Objective: We designed an in vitro study to evaluate the efficiency of an 0.5 vol% hydrogen peroxide-based spray in reducing Coronavirus 229E spread during a conventional dental procedure. Methods: A class III cabinet-like chamber was custom-built, using phantoms for both patient and operator. A suspension of HCoV-229E in artificial saliva having a similar viral load to SARSCoV- 2 asymptomatic patients was inoculated inside the patient’s phantom mouth. A 10 s-lasting dental procedure was performed using an aerosol-generating air-turbine, with or without high-volume evacuation (HVE). The effect of 0.5 vol% H2O2 cooling spray in reducing viral loads was tested. Viral presence on the operator phantom was assessed by Real-Time quantitative PCR on the mask’s outer surface, on the phantom’s forehead, and inside its mouth. Results: When the H2O2 cooling spray was used, as compared to the conventional spray, viral loads were significantly lower on all tested sites, falling below the detection limit. Viral loads did not significantly change in any tested site when HVE was used. Conclusion: The use of 0.5 vol% H2O2 cooling spray by dental handpieces drastically reduced the possibility of coronaviruses spread during aerosol-generating dental procedures. This strategy deserves further consideration among the preventive measures to be adopted during the SARS-CoV-2 pandemic.

Aerosols modification with H2O2 reduces airborne contamination by dental handpieces / A.C. Ionescu, E. Brambilla, L. Manzoli, G. Orsini, V. Gentili, R. Rizzo. - In: JOURNAL OF ORAL MICROBIOLOGY. - ISSN 2000-2297. - 13:1(2021 Jan), pp. 1881361.1-1881361.9. [10.1080/20002297.2021.1881361]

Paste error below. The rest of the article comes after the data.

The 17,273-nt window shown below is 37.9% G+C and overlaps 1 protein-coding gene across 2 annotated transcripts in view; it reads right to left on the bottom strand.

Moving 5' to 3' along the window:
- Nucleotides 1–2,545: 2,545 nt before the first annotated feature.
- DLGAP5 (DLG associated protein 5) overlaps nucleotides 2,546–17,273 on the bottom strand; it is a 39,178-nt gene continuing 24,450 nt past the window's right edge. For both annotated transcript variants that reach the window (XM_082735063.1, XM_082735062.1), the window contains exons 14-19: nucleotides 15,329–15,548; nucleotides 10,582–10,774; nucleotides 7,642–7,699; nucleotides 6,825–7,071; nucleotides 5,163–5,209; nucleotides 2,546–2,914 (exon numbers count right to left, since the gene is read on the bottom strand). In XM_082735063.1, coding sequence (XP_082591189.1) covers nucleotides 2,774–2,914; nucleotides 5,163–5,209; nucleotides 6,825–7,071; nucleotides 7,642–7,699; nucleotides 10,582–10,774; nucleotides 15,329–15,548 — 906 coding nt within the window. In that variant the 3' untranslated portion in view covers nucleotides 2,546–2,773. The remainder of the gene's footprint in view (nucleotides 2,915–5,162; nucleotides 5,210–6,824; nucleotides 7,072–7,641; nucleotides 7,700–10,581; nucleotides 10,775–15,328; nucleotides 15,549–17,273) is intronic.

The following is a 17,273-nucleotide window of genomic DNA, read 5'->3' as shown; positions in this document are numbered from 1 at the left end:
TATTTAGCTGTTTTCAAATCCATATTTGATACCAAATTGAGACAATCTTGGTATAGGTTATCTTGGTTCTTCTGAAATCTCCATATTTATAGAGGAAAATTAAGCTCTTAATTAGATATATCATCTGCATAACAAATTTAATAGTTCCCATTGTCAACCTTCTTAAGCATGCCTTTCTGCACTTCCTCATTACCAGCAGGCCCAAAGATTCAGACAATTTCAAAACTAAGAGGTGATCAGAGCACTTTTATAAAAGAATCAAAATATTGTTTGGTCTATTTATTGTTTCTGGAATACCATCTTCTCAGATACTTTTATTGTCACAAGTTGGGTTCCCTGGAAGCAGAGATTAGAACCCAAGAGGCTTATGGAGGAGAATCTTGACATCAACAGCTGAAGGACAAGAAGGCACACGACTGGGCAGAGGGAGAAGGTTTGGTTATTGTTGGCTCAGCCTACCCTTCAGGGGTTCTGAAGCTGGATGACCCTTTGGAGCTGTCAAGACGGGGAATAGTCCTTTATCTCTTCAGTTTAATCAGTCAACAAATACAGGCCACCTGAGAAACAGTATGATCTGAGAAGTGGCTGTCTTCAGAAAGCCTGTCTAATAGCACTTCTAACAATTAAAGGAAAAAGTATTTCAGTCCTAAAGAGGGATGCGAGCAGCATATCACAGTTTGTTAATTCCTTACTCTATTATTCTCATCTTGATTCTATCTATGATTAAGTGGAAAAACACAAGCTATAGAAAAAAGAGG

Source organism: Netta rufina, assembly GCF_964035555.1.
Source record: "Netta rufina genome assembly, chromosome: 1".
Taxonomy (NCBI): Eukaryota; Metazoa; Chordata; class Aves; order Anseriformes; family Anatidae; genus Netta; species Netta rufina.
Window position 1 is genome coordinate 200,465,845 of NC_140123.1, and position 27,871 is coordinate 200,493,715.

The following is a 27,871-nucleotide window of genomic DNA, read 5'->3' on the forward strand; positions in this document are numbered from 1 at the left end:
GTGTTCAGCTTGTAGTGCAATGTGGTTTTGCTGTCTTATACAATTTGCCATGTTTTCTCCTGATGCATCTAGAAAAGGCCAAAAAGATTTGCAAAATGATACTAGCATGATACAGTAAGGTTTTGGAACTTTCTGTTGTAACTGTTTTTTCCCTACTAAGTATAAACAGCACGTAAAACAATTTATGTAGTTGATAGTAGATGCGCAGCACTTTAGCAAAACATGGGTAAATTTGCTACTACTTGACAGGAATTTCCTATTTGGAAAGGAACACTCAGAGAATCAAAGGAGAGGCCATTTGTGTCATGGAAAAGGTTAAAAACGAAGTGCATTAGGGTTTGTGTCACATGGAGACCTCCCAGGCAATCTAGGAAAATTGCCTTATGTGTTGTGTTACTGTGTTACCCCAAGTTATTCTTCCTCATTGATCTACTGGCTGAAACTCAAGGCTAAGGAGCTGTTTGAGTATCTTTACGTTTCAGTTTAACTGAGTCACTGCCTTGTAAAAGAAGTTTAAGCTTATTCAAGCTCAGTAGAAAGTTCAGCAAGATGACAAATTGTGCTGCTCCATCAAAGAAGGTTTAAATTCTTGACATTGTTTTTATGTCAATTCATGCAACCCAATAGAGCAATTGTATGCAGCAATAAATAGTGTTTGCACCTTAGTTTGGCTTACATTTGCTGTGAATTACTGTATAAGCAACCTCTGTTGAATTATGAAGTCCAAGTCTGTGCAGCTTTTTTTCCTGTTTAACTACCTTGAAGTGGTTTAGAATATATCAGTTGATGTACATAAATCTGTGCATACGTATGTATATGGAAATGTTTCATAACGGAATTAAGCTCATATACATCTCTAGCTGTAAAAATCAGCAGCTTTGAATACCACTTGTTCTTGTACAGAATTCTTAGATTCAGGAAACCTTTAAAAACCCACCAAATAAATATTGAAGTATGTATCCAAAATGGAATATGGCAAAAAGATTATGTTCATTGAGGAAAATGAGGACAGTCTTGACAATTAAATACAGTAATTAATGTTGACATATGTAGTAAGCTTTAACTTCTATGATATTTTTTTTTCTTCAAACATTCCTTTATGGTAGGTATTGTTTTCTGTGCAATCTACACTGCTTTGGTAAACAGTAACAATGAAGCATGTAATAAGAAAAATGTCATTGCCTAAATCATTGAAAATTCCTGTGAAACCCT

Aerosols modification with H2O2 reduces airborne contamination by dental handpieces

A.C. Ionescu
;
E. Brambilla;
2021-01

Abstract

Objective: We designed an in vitro study to evaluate the efficiency of an 0.5 vol% hydrogen peroxide-based spray in reducing Coronavirus 229E spread during a conventional dental procedure. Methods: A class III cabinet-like chamber was custom-built, using phantoms for both patient and operator. A suspension of HCoV-229E in artificial saliva having a similar viral load to SARSCoV- 2 asymptomatic patients was inoculated inside the patient’s phantom mouth. A 10 s-lasting dental procedure was performed using an aerosol-generating air-turbine, with or without high-volume evacuation (HVE). The effect of 0.5 vol% H2O2 cooling spray in reducing viral loads was tested. Viral presence on the operator phantom was assessed by Real-Time quantitative PCR on the mask’s outer surface, on the phantom’s forehead, and inside its mouth. Results: When the H2O2 cooling spray was used, as compared to the conventional spray, viral loads were significantly lower on all tested sites, falling below the detection limit. Viral loads did not significantly change in any tested site when HVE was used. Conclusion: The use of 0.5 vol% H2O2 cooling spray by dental handpieces drastically reduced the possibility of coronaviruses spread during aerosol-generating dental procedures. This strategy deserves further consideration among the preventive measures to be adopted during the SARS-CoV-2 pandemic.
SARS-CoV-2; disease transmission; aerosols; coronavirus infections; dental equipment; hydrogen peroxide
Settore MED/28 - Malattie Odontostomatologiche
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Utilizza questo identificativo per citare o creare un link a questo documento: http://hdl.handle.net/2434/811285
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